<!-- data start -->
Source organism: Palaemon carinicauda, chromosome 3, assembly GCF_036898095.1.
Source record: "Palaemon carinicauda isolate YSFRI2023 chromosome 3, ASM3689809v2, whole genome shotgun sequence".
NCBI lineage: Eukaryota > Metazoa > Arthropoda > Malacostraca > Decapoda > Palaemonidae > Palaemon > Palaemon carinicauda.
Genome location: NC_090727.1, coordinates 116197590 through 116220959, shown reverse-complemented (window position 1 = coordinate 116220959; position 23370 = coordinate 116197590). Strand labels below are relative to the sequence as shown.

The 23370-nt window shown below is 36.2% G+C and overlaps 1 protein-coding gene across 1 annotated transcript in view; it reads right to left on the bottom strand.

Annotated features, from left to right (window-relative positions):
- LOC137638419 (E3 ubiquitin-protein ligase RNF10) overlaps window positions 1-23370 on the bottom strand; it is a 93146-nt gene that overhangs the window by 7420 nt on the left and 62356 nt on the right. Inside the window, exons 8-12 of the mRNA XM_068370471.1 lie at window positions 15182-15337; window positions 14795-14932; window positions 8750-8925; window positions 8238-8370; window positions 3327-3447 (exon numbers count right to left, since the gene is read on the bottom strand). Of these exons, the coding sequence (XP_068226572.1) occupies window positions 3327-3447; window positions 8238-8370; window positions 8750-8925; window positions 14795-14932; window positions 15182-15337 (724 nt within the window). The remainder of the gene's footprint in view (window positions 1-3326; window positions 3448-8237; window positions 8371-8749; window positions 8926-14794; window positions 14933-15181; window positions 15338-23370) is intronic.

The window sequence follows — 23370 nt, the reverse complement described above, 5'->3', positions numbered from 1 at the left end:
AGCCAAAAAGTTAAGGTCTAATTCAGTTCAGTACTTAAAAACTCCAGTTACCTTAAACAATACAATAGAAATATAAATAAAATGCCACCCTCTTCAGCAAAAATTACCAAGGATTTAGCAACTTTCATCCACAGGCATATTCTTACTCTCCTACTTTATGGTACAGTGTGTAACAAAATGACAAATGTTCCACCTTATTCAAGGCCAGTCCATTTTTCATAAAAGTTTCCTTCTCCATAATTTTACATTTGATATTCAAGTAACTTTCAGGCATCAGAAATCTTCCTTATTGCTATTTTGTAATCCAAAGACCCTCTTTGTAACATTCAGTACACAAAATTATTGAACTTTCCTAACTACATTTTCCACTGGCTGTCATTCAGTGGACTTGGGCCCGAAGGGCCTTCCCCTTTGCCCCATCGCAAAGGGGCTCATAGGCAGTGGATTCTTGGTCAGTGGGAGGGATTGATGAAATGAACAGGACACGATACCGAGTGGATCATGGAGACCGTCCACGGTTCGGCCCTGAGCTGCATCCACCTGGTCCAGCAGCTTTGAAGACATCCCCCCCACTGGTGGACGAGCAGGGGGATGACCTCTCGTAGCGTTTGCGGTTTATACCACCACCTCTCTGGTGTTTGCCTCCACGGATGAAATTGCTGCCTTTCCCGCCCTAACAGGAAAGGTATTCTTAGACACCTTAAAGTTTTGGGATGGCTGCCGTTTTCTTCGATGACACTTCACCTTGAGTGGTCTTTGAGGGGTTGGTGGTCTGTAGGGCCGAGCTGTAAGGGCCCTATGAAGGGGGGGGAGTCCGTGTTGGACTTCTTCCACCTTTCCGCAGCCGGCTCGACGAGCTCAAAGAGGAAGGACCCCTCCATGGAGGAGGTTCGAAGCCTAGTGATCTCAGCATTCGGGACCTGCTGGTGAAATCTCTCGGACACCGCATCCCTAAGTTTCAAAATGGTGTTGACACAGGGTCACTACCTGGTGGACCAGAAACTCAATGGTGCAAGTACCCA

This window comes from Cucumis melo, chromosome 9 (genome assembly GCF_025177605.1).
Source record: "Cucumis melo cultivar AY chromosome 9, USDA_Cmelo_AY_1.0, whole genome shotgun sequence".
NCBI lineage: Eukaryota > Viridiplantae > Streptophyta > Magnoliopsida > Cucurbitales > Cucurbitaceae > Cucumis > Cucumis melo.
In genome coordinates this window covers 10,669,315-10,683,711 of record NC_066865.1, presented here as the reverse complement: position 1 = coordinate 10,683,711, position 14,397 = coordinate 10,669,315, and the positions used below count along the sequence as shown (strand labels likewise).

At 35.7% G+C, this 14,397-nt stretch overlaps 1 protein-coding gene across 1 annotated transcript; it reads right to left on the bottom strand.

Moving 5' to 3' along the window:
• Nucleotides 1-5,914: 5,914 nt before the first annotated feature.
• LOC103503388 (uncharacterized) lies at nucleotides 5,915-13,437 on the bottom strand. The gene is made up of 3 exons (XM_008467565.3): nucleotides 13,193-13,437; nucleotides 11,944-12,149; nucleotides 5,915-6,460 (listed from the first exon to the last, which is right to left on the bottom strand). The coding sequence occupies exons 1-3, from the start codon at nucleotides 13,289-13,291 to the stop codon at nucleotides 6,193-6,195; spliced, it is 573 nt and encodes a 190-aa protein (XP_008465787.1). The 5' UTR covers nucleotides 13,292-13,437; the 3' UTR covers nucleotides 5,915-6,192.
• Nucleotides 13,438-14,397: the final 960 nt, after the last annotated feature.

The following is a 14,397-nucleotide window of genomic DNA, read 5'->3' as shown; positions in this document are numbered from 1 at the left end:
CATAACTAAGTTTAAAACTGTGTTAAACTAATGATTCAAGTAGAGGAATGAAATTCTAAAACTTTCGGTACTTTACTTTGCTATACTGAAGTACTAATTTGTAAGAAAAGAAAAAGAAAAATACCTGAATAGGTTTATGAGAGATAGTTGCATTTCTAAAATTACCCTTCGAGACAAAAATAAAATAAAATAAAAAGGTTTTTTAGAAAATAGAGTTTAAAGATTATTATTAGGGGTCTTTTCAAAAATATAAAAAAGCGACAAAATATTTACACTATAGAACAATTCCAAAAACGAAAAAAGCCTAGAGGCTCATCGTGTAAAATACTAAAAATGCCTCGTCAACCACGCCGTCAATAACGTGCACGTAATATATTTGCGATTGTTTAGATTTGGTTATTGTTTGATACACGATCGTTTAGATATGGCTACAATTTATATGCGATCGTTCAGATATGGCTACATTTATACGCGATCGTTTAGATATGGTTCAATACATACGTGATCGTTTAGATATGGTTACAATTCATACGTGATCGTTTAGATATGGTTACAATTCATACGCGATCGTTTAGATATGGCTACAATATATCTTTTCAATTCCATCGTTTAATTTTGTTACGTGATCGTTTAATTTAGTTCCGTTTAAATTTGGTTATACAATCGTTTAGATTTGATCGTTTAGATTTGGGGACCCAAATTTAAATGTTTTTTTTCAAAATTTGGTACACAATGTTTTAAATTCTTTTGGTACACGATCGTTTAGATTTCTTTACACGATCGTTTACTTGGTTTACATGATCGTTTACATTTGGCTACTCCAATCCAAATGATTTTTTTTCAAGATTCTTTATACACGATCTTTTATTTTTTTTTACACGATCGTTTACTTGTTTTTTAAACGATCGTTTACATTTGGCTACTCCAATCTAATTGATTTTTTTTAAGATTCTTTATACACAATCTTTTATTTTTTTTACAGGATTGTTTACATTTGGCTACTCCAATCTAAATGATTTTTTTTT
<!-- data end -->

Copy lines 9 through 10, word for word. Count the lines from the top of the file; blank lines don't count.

AGCCAAAAAGTTAAGGTCTAATTCAGTTCAGTACTTAAAAACTCCAGTTACCTTAAACAATACAATAGAAATATAAATAAAATGCCACCCTCTTCAGCAAAAATTACCAAGGATTTAGCAACTTTCATCCACAGGCATATTCTTACTCTCCTACTTTATGGTACAGTGTGTAACAAAATGACAAATGTTCCACCTTATTCAAGGCCAGTCCATTTTTCATAAAAGTTTCCTTCTCCATAATTTTACATTTGATATTCAAGTAACTTTCAGGCATCAGAAATCTTCCTTATTGCTATTTTGTAATCCAAAGACCCTCTTTGTAACATTCAGTACACAAAATTATTGAACTTTCCTAACTACATTTTCCACTGGCTGTCATTCAGTGGACTTGGGCCCGAAGGGCCTTCCCCTTTGCCCCATCGCAAAGGGGCTCATAGGCAGTGGATTCTTGGTCAGTGGGAGGGATTGATGAAATGAACAGGACACGATACCGAGTGGATCATGGAGACCGTCCACGGTTCGGCCCTGAGCTGCATCCACCTGGTCCAGCAGCTTTGAAGACATCCCCCCCACTGGTGGACGAGCAGGGGGATGACCTCTCGTAGCGTTTGCGGTTTATACCACCACCTCTCTGGTGTTTGCCTCCACGGATGAAATTGCTGCCTTTCCCGCCCTAACAGGAAAGGTATTCTTAGACACCTTAAAGTTTTGGGATGGCTGCCGTTTTCTTCGATGACACTTCACCTTGAGTGGTCTTTGAGGGGTTGGTGGTCTGTAGGGCCGAGCTGTAAGGGCCCTATGAAGGGGGGGGAGTCCGTGTTGGACTTCTTCCACCTTTCCGCAGCCGGCTCGACGAGCTCAAAGAGGAAGGACCCCTCCATGGAGGAGGTTCGAAGCCTAGTGATCTCAGCATTCGGGACCTGCTGGTGAAATCTCTCGGACACCGCATCCCTAAGTTTCAAAATGGTGTTGACACAGGGTCACTACCTGGTGGACCAGAAACTCAATGGTGCAAGTACCCA

This window comes from Cucumis melo, chromosome 9 (genome assembly GCF_025177605.1).